Infiniti Q50 Hybrid UK review
Flagship Infiniti Q50 Hybrid is more ‘premium’ than ever, but can it match the BMW 3 Series on the road?
The Infiniti Q50 is an important car fro the company - it's hoping to sell around 1,500 a year in the UK, a vast improvement over the 530 total models it shifted in 2012, and the car definitely has enough talent to do it. The handling won’t convince keen drivers, but this is a car you should consider before heading straight to the BMW or Mercedes dealer. It’s refined, relaxing and luxurious in a way an Infiniti has never been.
The arrival of the Infiniti Q50 in the UK marks something of a rebirth for Infiniti. It’s the first all-new model to be released under a fresh naming strategy (all cars are now Qs or QXs), and it’s also the first that specifically targets European buyers. To that end there’s a Mercedes-sourced 2.1-litre diesel in the range – but here we’re driving the flagship Hybrid.
Power comes from a 3.5-litre V6 engine and a 67bhp electric motor, giving a total of 359bhp. Surging, punchy acceleration means we’ve got no complaints about performance. The seven-speed auto shifts smoothly, too, helping the Q50 hit 62mph from a standstill in only 5.1 seconds.
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In stop-start town traffic, it’s possible to make serene progress on battery power alone, and there’s no jolt or vibration when the engine kicks in. Motorway refinement is as impressive, with only a whisper from the mirrors slicing through the air.
The emphasis is on performance not economy, but even so the claimed 45.6mpg is well short of the Lexus IS 300h’s 65.7mpg.
The Hybrid is fitted as standard with Infiniti’s new Direct Adaptive Steering – on lesser models, it’s an £800 option. The world-first steer-by-wire system has no mechanical link between steering wheel and wheels aside from the traditional failsafe linkage.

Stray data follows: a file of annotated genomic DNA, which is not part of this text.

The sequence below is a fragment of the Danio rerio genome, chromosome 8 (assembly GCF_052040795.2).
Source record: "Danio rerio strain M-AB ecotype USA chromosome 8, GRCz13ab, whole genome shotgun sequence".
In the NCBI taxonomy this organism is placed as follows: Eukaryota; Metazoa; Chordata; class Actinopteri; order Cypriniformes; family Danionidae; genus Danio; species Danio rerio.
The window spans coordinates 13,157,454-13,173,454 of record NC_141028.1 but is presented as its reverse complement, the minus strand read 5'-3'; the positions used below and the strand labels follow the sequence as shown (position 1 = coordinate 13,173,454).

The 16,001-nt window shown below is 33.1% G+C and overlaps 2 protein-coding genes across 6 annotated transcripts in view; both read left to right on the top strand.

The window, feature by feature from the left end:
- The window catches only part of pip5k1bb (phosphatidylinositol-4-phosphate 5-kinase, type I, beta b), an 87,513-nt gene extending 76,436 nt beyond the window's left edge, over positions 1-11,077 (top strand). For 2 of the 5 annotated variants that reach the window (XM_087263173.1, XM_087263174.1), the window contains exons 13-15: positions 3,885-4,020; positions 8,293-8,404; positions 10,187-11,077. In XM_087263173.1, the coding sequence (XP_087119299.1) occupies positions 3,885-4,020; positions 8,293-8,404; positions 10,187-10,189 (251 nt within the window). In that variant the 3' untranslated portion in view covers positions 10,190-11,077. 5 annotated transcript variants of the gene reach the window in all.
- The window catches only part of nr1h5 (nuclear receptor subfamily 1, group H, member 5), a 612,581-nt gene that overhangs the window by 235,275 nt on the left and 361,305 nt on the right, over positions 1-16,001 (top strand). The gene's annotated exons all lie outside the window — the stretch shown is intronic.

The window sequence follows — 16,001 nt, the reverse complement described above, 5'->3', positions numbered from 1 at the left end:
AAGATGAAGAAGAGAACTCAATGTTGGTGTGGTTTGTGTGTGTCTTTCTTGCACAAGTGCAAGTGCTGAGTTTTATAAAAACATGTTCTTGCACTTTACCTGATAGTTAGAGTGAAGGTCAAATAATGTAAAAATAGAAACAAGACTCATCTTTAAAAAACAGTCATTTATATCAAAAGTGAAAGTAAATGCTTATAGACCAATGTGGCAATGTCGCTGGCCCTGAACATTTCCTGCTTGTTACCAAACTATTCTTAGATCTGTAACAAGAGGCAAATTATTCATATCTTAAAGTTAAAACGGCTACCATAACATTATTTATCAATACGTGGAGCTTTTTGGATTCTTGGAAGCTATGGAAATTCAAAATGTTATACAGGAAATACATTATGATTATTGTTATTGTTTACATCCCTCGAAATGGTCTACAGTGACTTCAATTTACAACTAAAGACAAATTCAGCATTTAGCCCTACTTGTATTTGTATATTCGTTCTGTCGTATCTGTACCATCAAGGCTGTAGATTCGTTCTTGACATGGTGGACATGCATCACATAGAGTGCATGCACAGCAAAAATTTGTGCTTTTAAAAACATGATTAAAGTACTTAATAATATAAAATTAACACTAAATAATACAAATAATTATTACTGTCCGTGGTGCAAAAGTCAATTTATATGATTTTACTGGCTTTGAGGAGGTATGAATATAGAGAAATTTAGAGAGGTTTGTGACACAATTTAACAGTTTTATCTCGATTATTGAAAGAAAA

You can vary the steering’s speed and weight independently, yet we couldn’t find a really involving or natural-feeling combination. It’s good over rough roads, though, as a lot of the usual vibrations are dialled out.
Thanks to regenerative braking there’s an odd springy sensation to the brake pedal, too – not the case with the diesel – so there’s little feedback on how hard you need to push.
We were impressed by the suspension, however. It’s on the firm side, but delivers no jolts or crashes into the cabin. Loads of grip in corners means the Infiniti feels composed, yet it’s never as engaging as a BMW 3 Series.
Interior standards are a huge improvement over the car’s predecessor, the G Saloon. All models in the range have a hi-tech feel with dual colour touchscreens in the centre console, and there’s also a general sense of quality to the materials and finish. The lower touchscreen can feel slow to respond to gestures, though, which is frustrating on the move.
Pricing matches the Q50 Hybrid’s nearest rival, the BMW ActiveHybrid 3, but the Infiniti has far more standard kit, such as LED headlights and leather seats.